The lifestyle sector is growing rapidly in Bend, but do these lifestyle businesses represent a significant share of the new businesses moving to Bend? The answer is a resounding yes. When focusing exclusively on just those new businesses that opened or relocated to Bend in the past five years, the lifestyle sector accounted for a larger share of new businesses than its share of all businesses. The lifestyle sector accounted for 21 percent of new businesses, 9 percent of employment in new businesses, and 18 percent of total payroll. The lifestyle sector was a larger component of Bend’s economy in 2015 than back in 2010.
How does Bend’s lifestyle sector compare with Oregon’s? Lifestyle businesses are a larger share of Bend’s economy than Oregon’s. Again, 17 percent of Bend’s businesses in 2015 were in these lifestyle related sectors, compared with around 15 percent of Oregon’s businesses. The share of the state’s employment in the lifestyle sector is fairly consistent with Bend primarily due to lifestyle businesses in Oregon being slightly larger (~5 employees per establishment) than Bend’s (~3.5 employees per establishment). Considering Oregon’s reputation as a quality of life state, it is not too surprising to see such a high share of jobs in the lifestyle sector.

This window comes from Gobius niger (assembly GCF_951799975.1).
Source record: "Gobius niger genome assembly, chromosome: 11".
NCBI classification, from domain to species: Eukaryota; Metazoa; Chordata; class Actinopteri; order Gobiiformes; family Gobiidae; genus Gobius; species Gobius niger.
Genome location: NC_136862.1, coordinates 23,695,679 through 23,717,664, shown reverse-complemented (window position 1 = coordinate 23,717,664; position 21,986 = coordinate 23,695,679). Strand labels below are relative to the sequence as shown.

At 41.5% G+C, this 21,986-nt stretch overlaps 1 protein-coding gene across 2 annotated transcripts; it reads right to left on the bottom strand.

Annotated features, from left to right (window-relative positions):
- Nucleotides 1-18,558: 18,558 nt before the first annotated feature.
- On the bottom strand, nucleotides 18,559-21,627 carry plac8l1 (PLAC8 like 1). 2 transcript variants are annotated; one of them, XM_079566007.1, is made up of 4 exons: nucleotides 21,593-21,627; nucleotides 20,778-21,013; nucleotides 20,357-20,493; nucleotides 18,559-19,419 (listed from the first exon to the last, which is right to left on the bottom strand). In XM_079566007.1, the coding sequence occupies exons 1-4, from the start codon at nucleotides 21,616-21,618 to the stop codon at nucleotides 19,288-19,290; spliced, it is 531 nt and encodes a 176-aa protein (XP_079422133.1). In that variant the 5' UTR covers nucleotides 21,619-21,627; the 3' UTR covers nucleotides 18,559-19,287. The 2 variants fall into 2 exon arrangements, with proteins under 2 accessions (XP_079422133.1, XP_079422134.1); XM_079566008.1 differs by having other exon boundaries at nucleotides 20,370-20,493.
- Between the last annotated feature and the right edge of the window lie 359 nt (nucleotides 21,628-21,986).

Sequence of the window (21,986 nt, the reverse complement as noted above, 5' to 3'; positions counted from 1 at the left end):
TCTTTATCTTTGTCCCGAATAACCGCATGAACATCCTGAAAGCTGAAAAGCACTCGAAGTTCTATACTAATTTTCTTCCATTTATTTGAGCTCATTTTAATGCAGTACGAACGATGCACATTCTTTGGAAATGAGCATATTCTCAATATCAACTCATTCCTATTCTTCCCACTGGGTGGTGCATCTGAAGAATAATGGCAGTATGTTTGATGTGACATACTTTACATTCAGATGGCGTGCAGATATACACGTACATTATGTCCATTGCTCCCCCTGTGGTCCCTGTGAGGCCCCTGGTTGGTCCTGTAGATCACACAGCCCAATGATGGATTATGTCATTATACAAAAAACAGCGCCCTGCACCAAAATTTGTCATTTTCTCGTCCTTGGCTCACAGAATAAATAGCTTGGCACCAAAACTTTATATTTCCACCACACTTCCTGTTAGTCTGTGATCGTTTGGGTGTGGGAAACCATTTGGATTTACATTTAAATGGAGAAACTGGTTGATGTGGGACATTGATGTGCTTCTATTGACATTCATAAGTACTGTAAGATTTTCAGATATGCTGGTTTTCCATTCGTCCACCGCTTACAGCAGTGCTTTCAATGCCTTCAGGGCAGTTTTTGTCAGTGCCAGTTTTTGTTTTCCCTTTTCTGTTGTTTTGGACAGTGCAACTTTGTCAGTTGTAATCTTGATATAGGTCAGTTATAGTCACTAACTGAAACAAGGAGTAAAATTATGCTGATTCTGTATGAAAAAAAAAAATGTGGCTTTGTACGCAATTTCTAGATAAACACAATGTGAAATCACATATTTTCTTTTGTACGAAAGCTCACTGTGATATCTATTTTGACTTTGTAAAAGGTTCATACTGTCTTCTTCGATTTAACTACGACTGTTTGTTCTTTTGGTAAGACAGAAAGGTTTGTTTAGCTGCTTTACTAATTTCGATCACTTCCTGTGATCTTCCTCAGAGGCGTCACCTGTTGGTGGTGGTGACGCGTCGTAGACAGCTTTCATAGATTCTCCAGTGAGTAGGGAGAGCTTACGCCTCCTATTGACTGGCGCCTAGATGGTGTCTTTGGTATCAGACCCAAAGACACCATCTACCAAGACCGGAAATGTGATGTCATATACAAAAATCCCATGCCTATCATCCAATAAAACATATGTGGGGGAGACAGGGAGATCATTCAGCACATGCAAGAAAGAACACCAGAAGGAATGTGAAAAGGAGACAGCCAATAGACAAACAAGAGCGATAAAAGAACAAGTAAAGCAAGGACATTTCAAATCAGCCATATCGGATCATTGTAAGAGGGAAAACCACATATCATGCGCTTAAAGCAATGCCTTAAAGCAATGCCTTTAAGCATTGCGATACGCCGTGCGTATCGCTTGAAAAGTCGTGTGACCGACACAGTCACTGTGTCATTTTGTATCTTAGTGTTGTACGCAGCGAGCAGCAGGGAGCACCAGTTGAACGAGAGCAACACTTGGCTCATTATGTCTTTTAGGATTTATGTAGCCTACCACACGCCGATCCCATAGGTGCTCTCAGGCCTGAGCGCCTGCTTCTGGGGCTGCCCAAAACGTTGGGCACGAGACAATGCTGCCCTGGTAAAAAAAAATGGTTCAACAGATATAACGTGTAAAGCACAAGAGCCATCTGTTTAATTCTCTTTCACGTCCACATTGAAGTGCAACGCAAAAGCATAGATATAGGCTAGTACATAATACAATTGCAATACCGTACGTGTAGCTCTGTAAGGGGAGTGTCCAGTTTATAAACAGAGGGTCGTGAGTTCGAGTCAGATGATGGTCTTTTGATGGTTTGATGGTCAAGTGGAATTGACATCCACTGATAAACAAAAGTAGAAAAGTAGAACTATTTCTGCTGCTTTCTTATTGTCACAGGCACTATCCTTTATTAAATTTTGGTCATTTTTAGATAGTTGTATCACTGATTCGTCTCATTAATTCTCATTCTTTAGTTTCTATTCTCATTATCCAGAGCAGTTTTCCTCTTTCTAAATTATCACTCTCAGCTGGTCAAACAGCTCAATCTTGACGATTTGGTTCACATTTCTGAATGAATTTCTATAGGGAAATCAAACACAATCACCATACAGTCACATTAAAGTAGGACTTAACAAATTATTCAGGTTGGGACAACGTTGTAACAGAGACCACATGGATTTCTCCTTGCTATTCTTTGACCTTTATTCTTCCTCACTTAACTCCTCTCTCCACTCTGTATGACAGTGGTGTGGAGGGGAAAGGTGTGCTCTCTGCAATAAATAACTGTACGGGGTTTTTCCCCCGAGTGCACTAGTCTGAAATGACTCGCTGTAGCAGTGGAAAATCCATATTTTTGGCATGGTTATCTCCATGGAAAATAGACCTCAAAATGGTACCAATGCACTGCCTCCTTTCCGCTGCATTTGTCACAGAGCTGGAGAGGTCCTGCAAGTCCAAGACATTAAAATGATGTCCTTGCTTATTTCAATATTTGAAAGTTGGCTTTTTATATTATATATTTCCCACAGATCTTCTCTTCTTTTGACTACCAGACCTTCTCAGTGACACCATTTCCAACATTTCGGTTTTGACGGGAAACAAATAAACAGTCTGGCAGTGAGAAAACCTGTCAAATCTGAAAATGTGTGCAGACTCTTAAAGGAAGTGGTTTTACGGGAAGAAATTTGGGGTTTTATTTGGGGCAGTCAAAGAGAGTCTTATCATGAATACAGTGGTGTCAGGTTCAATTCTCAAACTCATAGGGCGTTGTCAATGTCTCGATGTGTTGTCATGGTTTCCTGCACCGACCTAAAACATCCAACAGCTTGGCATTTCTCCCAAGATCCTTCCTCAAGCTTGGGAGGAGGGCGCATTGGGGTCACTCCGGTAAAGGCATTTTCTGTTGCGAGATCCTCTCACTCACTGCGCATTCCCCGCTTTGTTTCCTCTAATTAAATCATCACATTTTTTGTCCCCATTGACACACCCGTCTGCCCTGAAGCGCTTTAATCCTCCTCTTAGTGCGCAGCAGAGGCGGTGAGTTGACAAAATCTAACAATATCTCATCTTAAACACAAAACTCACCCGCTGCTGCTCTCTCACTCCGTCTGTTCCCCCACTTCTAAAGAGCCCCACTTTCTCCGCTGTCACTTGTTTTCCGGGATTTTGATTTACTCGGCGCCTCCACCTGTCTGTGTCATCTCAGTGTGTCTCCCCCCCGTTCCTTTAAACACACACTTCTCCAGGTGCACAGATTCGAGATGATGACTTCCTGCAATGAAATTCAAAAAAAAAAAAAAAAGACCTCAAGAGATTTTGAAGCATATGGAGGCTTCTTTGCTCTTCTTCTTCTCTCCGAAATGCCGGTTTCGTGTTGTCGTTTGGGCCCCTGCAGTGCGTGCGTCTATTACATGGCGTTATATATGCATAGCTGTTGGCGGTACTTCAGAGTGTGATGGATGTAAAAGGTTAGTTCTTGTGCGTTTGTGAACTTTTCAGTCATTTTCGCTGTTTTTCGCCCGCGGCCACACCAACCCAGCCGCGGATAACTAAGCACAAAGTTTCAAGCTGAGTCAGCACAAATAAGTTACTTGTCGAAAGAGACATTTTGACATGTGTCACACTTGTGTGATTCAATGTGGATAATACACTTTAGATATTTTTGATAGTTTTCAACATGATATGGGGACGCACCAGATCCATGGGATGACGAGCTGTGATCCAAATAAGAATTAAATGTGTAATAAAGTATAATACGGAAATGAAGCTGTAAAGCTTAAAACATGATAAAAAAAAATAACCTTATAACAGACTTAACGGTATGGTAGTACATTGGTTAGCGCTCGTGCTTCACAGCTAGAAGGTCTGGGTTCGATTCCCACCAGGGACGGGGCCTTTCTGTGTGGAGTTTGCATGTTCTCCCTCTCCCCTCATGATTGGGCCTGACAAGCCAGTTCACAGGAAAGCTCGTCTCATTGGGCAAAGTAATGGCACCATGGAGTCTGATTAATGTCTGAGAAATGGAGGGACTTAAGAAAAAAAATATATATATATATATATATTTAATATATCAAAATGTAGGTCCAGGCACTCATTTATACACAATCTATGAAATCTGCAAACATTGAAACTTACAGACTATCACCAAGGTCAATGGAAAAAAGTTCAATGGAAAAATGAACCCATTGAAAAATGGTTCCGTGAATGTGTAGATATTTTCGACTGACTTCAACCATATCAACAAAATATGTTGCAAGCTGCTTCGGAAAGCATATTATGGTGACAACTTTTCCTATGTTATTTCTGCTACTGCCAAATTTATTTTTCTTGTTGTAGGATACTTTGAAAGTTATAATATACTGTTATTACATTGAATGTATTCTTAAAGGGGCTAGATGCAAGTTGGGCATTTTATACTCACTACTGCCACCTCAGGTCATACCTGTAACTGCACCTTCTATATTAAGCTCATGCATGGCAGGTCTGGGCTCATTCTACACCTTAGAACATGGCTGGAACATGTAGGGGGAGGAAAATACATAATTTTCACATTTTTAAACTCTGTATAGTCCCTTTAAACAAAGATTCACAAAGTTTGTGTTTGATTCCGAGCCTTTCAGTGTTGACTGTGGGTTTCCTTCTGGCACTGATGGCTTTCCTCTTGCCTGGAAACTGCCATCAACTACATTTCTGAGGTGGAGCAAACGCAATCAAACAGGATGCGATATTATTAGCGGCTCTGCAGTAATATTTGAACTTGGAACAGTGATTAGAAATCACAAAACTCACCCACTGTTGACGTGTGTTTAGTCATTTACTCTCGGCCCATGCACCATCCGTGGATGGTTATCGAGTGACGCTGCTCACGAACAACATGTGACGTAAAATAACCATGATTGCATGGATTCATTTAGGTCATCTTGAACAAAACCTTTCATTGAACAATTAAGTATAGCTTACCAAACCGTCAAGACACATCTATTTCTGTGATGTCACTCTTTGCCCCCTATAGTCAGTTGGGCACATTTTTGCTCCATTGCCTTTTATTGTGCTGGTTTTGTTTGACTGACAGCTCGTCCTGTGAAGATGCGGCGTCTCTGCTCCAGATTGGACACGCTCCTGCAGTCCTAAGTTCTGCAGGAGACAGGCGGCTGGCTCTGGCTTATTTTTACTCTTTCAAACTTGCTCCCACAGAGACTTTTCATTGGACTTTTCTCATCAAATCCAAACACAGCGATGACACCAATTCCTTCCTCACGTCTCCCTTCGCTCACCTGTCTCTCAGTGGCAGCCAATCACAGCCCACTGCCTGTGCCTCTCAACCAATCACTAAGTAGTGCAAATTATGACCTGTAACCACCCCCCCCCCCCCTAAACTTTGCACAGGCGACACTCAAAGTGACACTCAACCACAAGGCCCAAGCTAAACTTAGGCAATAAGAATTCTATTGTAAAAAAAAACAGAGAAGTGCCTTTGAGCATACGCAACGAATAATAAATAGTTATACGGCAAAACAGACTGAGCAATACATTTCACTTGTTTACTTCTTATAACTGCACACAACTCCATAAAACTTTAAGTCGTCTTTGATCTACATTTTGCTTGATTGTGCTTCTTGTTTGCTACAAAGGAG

Analyzing the growth of lifestyle businesses in Bend is an important first step in understanding the role of quality of life and outdoor recreation in business attraction. Unfortunately, this quantitative analysis of employment by industry can only take us so far. It would be complete conjecture to state that all the businesses that fall under the lifestyle sector relocated their business or opened a new business in Bend solely due to lifestyle reasons. Despite these limitations, it is clear that a large proportion of the businesses that opened in Bend during the current expansion fall under this lifestyle sector; which created high-paying jobs and diversified the local economy.